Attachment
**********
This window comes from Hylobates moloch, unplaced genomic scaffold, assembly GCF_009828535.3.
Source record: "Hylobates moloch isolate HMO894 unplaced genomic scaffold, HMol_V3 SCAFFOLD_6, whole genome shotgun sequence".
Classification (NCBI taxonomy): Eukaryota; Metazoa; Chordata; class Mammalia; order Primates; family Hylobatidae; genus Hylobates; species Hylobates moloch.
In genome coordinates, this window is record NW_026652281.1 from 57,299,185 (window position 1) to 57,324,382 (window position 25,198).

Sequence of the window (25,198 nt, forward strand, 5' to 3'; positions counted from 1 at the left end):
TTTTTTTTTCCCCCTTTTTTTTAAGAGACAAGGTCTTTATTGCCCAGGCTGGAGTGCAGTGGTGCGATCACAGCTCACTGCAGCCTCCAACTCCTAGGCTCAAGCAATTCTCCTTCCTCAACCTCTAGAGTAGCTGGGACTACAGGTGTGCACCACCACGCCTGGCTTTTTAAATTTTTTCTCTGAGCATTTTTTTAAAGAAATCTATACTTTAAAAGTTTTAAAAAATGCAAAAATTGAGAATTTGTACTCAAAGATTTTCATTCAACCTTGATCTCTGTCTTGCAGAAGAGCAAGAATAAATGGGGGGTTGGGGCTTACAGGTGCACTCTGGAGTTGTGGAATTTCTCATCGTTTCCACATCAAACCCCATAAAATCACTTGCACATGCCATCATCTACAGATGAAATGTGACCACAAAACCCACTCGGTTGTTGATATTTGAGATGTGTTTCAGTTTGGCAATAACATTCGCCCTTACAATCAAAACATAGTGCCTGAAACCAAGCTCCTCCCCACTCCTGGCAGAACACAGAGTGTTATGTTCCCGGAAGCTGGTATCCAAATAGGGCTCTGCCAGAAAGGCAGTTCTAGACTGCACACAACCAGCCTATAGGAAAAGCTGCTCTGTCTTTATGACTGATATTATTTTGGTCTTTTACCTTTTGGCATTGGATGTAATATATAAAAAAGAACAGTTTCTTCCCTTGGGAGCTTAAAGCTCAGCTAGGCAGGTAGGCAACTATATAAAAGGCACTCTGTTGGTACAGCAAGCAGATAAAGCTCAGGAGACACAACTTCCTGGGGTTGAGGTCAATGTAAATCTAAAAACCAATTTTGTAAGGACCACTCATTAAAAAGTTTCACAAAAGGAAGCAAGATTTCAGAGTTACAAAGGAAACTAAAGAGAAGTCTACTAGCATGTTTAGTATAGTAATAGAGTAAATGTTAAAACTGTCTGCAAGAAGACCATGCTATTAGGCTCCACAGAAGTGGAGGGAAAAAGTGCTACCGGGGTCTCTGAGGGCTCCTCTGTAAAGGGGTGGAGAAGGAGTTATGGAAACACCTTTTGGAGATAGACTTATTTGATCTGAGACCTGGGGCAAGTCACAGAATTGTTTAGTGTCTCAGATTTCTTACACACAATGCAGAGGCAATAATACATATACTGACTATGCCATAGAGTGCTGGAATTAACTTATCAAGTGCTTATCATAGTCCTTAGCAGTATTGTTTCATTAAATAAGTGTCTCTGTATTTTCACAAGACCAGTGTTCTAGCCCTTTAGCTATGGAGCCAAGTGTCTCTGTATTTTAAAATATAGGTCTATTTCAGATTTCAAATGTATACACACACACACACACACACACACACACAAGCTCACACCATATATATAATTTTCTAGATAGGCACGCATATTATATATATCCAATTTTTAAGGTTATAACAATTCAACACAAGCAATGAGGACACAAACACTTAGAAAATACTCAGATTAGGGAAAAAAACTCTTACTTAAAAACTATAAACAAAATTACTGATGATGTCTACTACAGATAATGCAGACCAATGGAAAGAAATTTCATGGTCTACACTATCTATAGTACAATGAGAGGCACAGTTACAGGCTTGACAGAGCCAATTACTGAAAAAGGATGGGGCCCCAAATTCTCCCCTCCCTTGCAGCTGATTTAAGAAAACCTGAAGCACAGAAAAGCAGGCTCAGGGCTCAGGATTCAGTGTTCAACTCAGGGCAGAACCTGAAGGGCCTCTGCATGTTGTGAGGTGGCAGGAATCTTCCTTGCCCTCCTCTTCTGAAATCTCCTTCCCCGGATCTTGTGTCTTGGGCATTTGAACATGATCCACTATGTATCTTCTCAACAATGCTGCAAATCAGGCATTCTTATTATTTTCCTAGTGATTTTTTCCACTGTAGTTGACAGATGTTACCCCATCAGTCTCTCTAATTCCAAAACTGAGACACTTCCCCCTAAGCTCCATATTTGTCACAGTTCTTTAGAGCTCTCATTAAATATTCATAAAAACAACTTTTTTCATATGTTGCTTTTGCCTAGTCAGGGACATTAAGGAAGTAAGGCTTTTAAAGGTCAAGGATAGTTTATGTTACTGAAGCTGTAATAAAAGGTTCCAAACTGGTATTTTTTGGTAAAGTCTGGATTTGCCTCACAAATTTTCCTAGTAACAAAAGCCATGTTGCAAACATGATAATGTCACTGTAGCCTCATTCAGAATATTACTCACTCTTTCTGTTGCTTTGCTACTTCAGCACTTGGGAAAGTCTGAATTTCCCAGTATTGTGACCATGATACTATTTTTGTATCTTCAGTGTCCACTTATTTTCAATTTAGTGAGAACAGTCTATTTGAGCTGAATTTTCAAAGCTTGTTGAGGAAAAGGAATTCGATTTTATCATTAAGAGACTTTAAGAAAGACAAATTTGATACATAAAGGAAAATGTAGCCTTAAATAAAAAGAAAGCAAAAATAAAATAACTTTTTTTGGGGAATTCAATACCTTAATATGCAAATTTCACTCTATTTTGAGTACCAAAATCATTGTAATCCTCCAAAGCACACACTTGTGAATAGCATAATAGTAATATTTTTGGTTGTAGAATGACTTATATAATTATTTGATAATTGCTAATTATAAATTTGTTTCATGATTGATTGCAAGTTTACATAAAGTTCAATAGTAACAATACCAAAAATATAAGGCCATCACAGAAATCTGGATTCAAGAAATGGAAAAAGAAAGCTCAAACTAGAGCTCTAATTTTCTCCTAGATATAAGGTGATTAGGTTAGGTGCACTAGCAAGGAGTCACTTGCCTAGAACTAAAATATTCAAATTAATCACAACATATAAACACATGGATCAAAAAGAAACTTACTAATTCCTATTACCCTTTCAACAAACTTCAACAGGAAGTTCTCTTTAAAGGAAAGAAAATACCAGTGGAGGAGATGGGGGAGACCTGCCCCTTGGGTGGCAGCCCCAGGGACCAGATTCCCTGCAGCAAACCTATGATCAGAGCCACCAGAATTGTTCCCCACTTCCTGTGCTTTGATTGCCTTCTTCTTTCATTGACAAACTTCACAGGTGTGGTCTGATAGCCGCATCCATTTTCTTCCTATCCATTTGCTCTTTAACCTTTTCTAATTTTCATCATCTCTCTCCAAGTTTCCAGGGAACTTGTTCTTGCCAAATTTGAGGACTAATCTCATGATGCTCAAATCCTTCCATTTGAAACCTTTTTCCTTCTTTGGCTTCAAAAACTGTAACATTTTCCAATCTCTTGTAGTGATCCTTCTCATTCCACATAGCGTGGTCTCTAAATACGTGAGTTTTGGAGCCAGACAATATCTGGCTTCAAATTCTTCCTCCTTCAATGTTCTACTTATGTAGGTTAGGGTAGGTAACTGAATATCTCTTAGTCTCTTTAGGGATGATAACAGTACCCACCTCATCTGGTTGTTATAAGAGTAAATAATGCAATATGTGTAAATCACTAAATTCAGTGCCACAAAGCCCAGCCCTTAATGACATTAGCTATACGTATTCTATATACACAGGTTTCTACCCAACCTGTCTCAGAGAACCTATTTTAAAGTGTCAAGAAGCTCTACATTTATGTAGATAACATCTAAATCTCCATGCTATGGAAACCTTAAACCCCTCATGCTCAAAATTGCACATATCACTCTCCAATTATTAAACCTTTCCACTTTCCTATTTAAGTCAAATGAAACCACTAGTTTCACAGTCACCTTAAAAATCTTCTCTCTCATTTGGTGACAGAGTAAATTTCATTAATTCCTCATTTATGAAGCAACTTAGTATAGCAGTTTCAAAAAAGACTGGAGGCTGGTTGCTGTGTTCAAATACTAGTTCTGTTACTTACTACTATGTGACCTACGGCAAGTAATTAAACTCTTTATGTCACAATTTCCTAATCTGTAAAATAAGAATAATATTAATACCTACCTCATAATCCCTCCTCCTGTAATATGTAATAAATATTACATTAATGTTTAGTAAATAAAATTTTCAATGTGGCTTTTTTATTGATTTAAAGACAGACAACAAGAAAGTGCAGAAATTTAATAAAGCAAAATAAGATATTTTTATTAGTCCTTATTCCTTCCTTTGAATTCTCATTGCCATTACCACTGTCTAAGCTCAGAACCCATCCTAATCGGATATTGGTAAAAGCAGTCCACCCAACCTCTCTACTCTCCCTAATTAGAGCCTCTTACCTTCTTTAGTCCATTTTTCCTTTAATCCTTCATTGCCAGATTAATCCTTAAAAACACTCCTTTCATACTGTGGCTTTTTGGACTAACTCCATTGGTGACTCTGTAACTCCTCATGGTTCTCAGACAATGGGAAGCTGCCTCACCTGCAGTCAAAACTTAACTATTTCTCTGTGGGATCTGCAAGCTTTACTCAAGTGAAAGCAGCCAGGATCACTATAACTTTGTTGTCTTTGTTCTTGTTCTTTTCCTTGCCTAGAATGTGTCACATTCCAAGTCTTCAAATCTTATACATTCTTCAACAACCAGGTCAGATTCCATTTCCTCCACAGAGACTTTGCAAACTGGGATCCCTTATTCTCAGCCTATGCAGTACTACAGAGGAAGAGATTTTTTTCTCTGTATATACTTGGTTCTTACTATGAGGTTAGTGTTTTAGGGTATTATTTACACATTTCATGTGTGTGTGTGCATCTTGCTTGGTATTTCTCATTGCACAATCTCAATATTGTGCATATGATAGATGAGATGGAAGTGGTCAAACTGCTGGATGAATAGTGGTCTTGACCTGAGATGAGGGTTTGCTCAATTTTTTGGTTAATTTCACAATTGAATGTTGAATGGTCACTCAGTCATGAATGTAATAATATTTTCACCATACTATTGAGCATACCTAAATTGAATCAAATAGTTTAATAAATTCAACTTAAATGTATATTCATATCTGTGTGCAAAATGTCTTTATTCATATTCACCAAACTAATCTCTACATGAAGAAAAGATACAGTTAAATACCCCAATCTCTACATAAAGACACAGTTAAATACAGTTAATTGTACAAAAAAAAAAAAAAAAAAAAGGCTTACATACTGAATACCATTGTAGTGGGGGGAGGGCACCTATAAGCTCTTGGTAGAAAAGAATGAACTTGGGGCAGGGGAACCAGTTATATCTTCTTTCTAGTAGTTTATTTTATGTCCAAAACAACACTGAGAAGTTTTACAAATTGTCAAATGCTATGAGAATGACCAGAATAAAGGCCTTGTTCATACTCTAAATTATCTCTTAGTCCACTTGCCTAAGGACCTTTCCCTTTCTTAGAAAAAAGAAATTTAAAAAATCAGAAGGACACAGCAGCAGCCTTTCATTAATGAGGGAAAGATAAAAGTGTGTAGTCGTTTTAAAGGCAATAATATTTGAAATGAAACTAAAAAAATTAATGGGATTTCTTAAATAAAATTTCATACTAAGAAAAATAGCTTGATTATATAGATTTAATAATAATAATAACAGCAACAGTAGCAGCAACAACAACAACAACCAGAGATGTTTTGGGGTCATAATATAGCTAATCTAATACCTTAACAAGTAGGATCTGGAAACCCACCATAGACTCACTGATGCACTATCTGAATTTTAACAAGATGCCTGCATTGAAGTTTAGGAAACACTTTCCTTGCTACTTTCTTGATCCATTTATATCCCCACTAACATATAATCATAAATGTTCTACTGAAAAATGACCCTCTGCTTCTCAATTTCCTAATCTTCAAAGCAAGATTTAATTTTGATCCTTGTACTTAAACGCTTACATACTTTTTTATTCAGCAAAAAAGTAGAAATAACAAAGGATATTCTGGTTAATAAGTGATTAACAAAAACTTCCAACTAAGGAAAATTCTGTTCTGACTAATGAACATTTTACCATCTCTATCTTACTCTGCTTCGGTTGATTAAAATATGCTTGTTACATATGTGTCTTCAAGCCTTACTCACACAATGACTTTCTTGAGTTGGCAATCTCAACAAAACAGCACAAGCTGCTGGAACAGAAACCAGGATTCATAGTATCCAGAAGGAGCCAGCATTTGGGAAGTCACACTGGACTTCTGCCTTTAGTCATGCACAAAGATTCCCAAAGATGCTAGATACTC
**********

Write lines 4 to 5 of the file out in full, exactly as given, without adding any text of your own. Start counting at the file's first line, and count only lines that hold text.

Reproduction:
In genome coordinates, this window is record NW_026652281.1 from 57,299,185 (window position 1) to 57,324,382 (window position 25,198).

Sequence of the window (25,198 nt, forward strand, 5' to 3'; positions counted from 1 at the left end):